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Douglas A-20 Havoc Flight Characteristics 1944 USAAF Pilot Training Film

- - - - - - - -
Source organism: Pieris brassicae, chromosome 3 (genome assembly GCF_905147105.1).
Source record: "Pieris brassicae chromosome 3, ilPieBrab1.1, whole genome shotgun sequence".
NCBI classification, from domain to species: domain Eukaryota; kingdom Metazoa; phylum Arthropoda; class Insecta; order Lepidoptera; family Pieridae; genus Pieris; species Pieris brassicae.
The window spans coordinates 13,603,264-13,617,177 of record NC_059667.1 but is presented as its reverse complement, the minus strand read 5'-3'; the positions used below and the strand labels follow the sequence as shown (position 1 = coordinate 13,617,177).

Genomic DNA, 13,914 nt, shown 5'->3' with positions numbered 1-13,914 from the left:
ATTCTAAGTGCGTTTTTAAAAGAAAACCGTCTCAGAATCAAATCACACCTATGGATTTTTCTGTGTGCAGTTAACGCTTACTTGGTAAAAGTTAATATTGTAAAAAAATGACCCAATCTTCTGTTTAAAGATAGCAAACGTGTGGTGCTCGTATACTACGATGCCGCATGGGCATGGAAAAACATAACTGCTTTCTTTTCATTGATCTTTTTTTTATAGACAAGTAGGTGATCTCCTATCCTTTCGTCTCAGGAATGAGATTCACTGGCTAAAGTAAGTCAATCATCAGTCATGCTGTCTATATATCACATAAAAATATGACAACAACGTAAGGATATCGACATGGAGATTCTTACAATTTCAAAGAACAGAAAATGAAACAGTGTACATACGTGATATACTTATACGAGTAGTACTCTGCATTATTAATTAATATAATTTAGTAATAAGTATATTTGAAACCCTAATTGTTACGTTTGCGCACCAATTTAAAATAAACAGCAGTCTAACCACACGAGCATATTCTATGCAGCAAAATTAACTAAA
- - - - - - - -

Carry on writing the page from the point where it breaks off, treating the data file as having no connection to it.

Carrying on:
Pilot Training Film playlist: https://www.youtube.com/playlist?list=PLCA6387BA013F9A4D USAF Training Film playlist: https://www.youtube.com/playlist?list=PL8F26D920AA815835 more at http://scitech.quickfound.net/aviation_news_and_search.html US Army Air Forces training film describes how to fly the Douglas A-20 Havoc attack aircraft. USAF Training Film TF1-3332 Public domain film from the US Air Force, slightly cropped to remove uneven edges, with the aspect ratio corrected, and one-pass brightness-contrast-color correction & mild video noise reduction applied. The soundtrack was also processed with volume normalization, noise reduction, clipping reduction, and/or equalization (the resulting sound, though not perfect, is far less noisy than the original). http://creativecommons.org/licenses/by-sa/3.0/ https://en.wikipedia.org/wiki/Douglas_A-20_Havoc The Douglas A-20 Havoc (company designation DB-7) was an American attack, light bomber, intruder aircraft of World War II. It served with several Allied air forces, principally the United States Army Air Forces (USAAF), the Soviet Air Forces (VVS), Soviet Naval Aviation (AVMF) and the Royal Air Force (RAF) of the United Kingdom. Soviet units received more than one in three (2,908 aircraft) of the DB-7s ultimately built. It was also used by the air forces of Australia, South Africa, France, and the Netherlands during the war, and by Brazil afterwards. In British Commonwealth air forces, bomber/attack variants of the DB-7 were usually known by the service name Boston, while night fighter and intruder variants were usually known as Havoc. An exception to this was the Royal Australian Air Force, which referred to all variants of the DB-7 by the name Boston. The USAAF referred to night fighter variants as P-70... Although not the fastest or longest-range aircraft in its class, the Douglas DB-7 series distinguished itself as a tough, dependable combat aircraft with an excellent reputation for speed and maneuverability. In a report to the British Aeroplane and Armament Experimental Establishment (AAEE) at RAF Boscombe Down, test pilots summed it up as: "has no vices and is very easy to take off and land ... The aeroplane represents a definite advantage in the design of flying controls ... extremely pleasant to fly and manoeuvre." Ex-pilots often consider it their favorite aircraft of the war due to the ability to toss it around like a fighter.[4] The Douglas bomber/night fighter was extremely adaptable and found a role in every combat theater of the war, and excelled as a true "pilot's aeroplane". When DB-7 series production finally ended on 20 September 1944, a total of 7,098 had been built by Douglas and a further 380 by Boeing. Douglas redesigned its Santa Monica plant to create a mechanized production line to produce A-20 Havocs. The assembly line was over a mile long (6,100 feet), but by looping back and forth, fitted into a building that was only 700 feet long. Man-hours were reduced by 50% for some operations. Production tripled... Soviet Union Through Lend-Lease, Soviet forces received more than two-thirds of version A-20B planes manufactured and a significant portion of versions G and H. The A-20 was the most numerous foreign aircraft in the Soviet bomber inventory. The Soviet Air Force had more A-20s than the USAAF. They were delivered via the ALSIB (Alaska-Siberia) air ferry route. The aircraft had its baptism of fire at the end of June 1942. The Soviets were dissatisfied with the four .30-calibre Browning machine guns — themselves only capable of firing at a top rate of 600 rounds per gun per minute — and replaced them with the faster-firing, 7.62mm calibre ShKAS, capable of up to 1800 rounds per gun per minute. During the summer of 1942, the Bostons flew ultra-low-level raids against German convoys heavily protected by flak. Attacks were made from altitudes as low as 33 ft (10 metres) and the air regiments suffered heavy losses. By mid-1943 Soviet pilots were very familiar with the A-20B and A-20C. The general opinion was that the aircraft was overpowered and therefore fast and agile. It could make steep turns with an angle of up to 65°, while the tricycle landing gear made for easier take-offs and landings. The type could be flown even by crews with minimal training. The engines were reliable but sensitive to low temperatures, so the Soviet engineers developed special covers for keeping propeller hubs from freezing up. Some of these aircraft were armed with fixed-forward cannons and found some success in the ground attack role. By the end of the war, 3,414 A-20s had been delivered to the USSR, 2,771 of which were used by the Soviet Air Force...

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